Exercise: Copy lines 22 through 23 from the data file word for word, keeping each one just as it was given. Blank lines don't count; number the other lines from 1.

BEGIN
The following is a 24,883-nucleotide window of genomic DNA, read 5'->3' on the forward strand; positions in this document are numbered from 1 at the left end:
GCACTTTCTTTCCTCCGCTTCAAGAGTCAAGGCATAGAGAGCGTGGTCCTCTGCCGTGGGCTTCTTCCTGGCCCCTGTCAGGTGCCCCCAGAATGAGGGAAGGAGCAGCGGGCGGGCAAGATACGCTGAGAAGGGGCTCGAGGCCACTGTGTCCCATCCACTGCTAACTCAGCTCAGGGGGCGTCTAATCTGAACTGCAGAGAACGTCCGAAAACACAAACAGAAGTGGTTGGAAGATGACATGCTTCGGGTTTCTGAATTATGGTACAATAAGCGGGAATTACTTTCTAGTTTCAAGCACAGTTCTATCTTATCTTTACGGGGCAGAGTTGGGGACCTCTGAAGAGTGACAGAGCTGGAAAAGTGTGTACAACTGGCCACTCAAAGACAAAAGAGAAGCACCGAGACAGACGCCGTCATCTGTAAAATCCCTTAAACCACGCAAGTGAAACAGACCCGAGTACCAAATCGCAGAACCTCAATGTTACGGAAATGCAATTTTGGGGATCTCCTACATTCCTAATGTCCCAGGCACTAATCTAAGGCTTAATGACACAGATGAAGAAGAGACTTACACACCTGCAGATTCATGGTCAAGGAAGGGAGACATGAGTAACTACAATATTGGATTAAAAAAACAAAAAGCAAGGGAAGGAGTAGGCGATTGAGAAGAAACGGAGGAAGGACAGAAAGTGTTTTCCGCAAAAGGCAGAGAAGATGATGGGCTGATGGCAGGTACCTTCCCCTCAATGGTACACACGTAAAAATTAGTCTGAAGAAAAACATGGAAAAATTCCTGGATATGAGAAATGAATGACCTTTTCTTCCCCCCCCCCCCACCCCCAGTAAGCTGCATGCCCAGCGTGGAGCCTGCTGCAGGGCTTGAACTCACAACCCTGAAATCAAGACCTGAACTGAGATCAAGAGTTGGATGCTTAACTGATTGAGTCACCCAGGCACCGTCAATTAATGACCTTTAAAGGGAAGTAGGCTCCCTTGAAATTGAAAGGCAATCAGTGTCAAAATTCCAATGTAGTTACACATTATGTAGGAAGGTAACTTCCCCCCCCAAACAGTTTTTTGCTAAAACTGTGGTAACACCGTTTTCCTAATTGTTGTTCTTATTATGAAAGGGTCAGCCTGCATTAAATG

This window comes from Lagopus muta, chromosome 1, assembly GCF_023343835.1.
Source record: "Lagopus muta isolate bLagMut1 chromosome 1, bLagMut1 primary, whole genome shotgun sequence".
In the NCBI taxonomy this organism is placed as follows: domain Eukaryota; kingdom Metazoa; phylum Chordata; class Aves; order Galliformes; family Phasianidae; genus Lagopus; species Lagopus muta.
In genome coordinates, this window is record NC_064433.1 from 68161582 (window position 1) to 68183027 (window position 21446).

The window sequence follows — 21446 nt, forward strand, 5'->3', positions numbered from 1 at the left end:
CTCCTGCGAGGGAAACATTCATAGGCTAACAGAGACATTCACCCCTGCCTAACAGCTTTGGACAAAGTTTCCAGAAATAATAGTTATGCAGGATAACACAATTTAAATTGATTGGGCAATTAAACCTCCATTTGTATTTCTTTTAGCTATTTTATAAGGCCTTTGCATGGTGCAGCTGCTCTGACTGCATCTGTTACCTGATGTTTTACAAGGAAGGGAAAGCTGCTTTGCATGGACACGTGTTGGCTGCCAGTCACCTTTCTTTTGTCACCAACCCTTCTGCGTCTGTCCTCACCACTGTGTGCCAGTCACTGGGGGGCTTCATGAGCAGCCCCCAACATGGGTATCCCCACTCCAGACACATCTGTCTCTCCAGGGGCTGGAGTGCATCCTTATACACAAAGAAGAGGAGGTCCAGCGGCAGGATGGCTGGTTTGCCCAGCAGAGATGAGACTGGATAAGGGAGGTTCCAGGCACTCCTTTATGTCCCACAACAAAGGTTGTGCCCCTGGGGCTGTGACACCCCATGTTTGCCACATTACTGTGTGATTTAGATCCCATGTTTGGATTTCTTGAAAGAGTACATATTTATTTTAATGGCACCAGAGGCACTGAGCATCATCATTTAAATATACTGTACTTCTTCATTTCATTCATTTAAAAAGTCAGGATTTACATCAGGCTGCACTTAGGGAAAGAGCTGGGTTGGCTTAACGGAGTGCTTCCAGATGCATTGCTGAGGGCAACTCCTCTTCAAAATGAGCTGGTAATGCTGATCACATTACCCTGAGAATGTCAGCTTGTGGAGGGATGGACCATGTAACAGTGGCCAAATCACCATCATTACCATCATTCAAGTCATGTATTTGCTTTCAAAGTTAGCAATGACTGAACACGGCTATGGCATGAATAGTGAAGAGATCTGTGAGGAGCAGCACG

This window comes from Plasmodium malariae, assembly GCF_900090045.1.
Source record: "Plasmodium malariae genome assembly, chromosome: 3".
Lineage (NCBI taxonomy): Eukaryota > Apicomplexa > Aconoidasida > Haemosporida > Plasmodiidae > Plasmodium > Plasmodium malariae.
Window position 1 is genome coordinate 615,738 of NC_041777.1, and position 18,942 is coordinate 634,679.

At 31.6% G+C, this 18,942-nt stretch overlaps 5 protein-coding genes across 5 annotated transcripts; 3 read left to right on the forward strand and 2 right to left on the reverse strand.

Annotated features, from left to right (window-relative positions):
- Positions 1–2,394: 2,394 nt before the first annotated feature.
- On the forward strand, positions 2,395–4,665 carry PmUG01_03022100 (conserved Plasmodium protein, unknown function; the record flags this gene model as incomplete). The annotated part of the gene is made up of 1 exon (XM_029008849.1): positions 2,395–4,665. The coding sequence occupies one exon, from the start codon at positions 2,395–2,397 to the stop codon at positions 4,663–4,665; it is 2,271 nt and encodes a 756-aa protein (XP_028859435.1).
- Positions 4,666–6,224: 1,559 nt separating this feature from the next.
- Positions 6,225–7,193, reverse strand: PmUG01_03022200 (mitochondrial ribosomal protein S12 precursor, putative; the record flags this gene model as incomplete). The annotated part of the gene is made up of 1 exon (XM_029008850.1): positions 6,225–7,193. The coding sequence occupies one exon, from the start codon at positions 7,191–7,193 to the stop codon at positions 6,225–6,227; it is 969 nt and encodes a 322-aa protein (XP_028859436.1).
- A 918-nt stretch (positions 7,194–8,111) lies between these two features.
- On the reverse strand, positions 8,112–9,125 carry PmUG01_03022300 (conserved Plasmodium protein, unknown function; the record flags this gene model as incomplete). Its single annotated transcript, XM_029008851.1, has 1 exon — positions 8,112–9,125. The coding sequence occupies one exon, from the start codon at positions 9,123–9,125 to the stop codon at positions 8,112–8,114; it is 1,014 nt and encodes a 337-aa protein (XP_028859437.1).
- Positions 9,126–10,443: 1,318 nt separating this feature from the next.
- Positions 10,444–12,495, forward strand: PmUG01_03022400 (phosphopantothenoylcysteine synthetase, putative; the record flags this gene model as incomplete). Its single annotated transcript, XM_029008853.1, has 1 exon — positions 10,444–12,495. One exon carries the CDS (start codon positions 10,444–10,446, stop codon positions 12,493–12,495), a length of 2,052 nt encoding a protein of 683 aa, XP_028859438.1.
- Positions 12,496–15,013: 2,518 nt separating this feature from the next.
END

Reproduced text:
- Positions 10,444–12,495, forward strand: PmUG01_03022400 (phosphopantothenoylcysteine synthetase, putative; the record flags this gene model as incomplete). Its single annotated transcript, XM_029008853.1, has 1 exon — positions 10,444–12,495. One exon carries the CDS (start codon positions 10,444–10,446, stop codon positions 12,493–12,495), a length of 2,052 nt encoding a protein of 683 aa, XP_028859438.1.
- Positions 12,496–15,013: 2,518 nt separating this feature from the next.